Me: Would you recommend others make themed mixes (Christmas or otherwise)? What would they learn about themselves/their musical taste by doing so?
David: “I think each person should try and find a way to make things a little better for the people around them. This is one of my ways. If it speaks to you then have at it.”
Me: How have others reacted to your mixes? Any pleasant surprises?
David: “Some people react with puzzlement. Others get it right away. There’s a lot of really good music out there beyond what clear channel and the traditional streaming services will play. I think many people don’t like holiday music because they hear the same versions of the same 10 songs every year, it doesn’t have to be that way.”
Me: What speaks to you/resonates for you for making holiday mixes?
David: “I listen to more than 20 hours of new music every year. There are a couple of things that I hear once and know they’ll be on my mix. Others I have to hear a couple times and then listen to hear if that little voice in my head goes ‘Oh I want to hear that again.’ Those are often not the flashiest tracks on the mix, but they are often the ones I end up enjoying the most. I always love going back and listening to older mixes and hear songs that I forgot about and go ‘Hey, that’s pretty good!’”
Much of what he has to say resonates with me as a writer, and I’m among his fans who was puzzled at first, but now definitely ‘gets it.’
However you celebrate end-of-year holidays, I hope you’ll find moments with music in your heart that moves you.
Jess Montgomery showcases her skills as a storyteller in The Hollows: a powerful, big-hearted and exquisitely written follow-up to her highly acclaimed debut The Widows.
Ohio, 1926: For many years, the railroad track in Moonvale Tunnel has been used as a shortcut through the Appalachian hills. When an elderly woman is killed walking along the tracks, the brakeman tells tales of seeing a ghostly female figure dressed all in white.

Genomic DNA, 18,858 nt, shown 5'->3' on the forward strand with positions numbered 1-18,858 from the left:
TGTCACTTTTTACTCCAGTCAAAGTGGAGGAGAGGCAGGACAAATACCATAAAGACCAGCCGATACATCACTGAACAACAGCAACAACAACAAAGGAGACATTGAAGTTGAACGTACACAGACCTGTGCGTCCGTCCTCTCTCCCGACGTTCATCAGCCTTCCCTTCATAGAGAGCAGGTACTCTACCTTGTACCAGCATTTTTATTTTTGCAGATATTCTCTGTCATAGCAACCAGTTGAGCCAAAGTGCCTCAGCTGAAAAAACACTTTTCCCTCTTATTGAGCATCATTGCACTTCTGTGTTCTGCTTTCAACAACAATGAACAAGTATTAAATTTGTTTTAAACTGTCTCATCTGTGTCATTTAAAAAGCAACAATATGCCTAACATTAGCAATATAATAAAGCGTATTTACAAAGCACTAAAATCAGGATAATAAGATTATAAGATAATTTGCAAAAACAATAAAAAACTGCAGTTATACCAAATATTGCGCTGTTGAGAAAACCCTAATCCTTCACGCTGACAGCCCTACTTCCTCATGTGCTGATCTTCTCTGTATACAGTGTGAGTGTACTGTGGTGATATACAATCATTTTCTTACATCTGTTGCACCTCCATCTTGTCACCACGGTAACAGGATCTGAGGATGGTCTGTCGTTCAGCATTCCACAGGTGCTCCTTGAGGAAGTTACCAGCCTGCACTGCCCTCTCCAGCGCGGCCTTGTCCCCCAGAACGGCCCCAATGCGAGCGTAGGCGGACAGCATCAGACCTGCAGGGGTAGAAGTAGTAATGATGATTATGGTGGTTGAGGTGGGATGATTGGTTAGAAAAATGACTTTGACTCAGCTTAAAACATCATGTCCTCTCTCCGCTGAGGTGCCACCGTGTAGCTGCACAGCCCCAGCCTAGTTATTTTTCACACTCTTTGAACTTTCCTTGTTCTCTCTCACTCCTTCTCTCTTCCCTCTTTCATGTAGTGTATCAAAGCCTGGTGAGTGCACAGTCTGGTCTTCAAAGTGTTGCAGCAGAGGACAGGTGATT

Newly elected Sheriff Lily Ross is called on to the case to dispel the myths. With the help of her friends Marvena Whitcomb and Hildy Cooper, Lily follows the woman’s trail to The Hollows—a notorious asylum—and they begin to expose dark secrets long-hidden by time and the mountains.
Sharon Short is the author of the novel My One Square Inch of Alaska (Penguin Plume) in which a pair of siblings escape the strictures of the 1950s industrial Ohio town on the adventure of a lifetime. Sharon is a three-time recipient of Ohio Arts Council (OAC) Individual Artist Grants (2012, 2016 and 2018) for her fiction. Opening chapters of Alaska earned the 2012 OAC grant as well as a Montgomery County (Ohio) Arts & Cultural District Literary Artist Fellowship (2010).
Sharon writes historical mysteries as Jess Montgomery. Based on chapters of the first novel in her 1920s Sheriff Lily Ross series, THE WIDOWS, she received her 2016 OAC grant and was named the 2014 John E. Nance Writer-in-Residence at Thurber House in Columbus, Ohio.
Sharon’s 2018 OAC grant was for short fiction—stories and the opening to a novella.
Additionally, Sharon’s book Sanity Check: A Collection of Columns includes 100 reader-favorites of her weekly humor and lifestyle column that ran in the Dayton Daily News for more than a decade. Sharon has also published two mystery series (Josie Toadfern Stain-Busting Mysteries and Patricia Delaney eGumshoe Mysteries) as well as short stories and essays.
Sharon is the Literary Life columnist for the Dayton Daily News and is the former Director of the Antioch Writers’ Workshop.
Sharon holds a B.A. in English from Wright State University and in 2013 was named the university’s Outstanding Alumna for the College of Liberal Arts Department of English based on her achievements as a writer, columnist and director of a literary arts organization. She also holds an M.A. in English from Bowling Green State University. She makes her home in her native state of Ohio.